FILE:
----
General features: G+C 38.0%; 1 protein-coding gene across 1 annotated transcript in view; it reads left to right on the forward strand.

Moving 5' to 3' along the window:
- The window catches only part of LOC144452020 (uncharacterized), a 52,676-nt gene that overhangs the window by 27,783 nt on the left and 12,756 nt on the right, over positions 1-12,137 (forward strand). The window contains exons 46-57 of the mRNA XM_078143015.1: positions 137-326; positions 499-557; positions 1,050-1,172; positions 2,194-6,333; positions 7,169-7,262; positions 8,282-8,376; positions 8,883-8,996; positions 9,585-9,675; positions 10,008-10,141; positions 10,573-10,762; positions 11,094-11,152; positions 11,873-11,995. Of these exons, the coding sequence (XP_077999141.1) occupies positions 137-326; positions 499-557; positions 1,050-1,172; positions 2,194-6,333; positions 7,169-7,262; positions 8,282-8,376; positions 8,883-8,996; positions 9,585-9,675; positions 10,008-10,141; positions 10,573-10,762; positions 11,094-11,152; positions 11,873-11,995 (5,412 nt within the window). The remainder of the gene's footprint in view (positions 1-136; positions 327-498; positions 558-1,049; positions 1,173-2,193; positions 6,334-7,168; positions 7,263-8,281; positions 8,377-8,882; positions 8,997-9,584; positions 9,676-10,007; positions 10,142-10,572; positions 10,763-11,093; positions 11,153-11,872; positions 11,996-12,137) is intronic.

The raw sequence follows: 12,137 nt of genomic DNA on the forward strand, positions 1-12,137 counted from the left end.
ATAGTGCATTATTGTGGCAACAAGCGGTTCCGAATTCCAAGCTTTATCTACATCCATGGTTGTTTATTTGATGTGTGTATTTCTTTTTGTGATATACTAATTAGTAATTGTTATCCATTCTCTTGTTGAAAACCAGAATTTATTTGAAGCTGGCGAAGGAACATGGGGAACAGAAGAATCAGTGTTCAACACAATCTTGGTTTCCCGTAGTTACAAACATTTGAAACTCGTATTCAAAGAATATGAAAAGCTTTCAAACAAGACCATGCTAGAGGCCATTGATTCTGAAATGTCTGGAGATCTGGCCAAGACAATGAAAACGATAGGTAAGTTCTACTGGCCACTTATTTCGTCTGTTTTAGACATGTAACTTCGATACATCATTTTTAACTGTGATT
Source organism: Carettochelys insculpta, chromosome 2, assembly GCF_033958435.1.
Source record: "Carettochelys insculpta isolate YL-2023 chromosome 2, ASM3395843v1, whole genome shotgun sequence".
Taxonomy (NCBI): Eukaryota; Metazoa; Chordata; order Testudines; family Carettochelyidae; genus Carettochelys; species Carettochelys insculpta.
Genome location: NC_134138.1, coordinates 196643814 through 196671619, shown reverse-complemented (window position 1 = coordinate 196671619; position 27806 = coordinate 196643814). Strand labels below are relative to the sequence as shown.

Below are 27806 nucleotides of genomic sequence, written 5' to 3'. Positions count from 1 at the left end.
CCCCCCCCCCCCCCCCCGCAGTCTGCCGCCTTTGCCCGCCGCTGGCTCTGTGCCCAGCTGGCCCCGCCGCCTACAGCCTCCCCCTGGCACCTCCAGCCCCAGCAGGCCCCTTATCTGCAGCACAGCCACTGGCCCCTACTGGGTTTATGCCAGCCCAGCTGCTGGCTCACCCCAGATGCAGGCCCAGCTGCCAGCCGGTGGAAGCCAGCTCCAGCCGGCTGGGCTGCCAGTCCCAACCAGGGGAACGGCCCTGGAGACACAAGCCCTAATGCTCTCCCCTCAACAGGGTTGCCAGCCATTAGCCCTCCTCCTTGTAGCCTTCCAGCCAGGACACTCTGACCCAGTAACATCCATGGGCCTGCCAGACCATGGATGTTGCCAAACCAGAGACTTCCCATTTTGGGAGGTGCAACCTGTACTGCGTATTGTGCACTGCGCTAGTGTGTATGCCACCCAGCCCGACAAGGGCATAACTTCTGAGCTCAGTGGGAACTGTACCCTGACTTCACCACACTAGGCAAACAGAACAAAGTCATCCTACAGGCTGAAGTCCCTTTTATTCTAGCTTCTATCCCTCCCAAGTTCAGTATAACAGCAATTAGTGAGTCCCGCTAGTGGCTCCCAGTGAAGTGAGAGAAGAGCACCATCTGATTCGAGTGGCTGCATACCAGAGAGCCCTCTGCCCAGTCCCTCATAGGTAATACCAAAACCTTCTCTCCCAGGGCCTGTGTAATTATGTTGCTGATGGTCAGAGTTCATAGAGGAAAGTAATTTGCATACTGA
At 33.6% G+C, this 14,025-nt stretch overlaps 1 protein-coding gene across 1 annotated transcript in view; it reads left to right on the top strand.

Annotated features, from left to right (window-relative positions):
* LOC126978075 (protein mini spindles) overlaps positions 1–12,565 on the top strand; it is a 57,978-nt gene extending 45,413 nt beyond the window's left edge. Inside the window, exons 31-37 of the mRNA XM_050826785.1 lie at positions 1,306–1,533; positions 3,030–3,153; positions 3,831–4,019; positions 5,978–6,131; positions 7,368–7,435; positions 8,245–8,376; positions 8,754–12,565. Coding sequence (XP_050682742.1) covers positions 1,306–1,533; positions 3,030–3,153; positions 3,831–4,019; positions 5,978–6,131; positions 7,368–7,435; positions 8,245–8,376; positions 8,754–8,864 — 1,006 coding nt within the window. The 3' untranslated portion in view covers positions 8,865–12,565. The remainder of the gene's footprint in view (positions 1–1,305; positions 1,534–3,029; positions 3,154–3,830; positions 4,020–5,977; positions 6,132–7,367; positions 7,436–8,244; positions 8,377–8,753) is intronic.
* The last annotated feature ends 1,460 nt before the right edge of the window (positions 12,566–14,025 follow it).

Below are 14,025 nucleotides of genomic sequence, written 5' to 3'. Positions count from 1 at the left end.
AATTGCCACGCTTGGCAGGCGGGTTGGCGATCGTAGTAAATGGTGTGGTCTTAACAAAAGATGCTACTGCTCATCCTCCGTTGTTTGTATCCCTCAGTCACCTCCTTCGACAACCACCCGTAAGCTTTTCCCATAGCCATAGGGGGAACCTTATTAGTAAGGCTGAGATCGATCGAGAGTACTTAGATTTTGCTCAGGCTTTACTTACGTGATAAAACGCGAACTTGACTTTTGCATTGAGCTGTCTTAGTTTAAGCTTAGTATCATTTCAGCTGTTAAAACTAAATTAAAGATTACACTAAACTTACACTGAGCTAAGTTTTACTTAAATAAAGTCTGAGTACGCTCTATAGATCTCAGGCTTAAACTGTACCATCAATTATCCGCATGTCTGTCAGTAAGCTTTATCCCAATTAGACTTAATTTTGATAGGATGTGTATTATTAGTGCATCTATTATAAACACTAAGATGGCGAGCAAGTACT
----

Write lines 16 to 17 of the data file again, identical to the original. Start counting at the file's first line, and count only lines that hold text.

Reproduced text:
Below are 14,025 nucleotides of genomic sequence, written 5' to 3'. Positions count from 1 at the left end.
AATTGCCACGCTTGGCAGGCGGGTTGGCGATCGTAGTAAATGGTGTGGTCTTAACAAAAGATGCTACTGCTCATCCTCCGTTGTTTGTATCCCTCAGTCACCTCCTTCGACAACCACCCGTAAGCTTTTCCCATAGCCATAGGGGGAACCTTATTAGTAAGGCTGAGATCGATCGAGAGTACTTAGATTTTGCTCAGGCTTTACTTACGTGATAAAACGCGAACTTGACTTTTGCATTGAGCTGTCTTAGTTTAAGCTTAGTATCATTTCAGCTGTTAAAACTAAATTAAAGATTACACTAAACTTACACTGAGCTAAGTTTTACTTAAATAAAGTCTGAGTACGCTCTATAGATCTCAGGCTTAAACTGTACCATCAATTATCCGCATGTCTGTCAGTAAGCTTTATCCCAATTAGACTTAATTTTGATAGGATGTGTATTATTAGTGCATCTATTATAAACACTAAGATGGCGAGCAAGTACT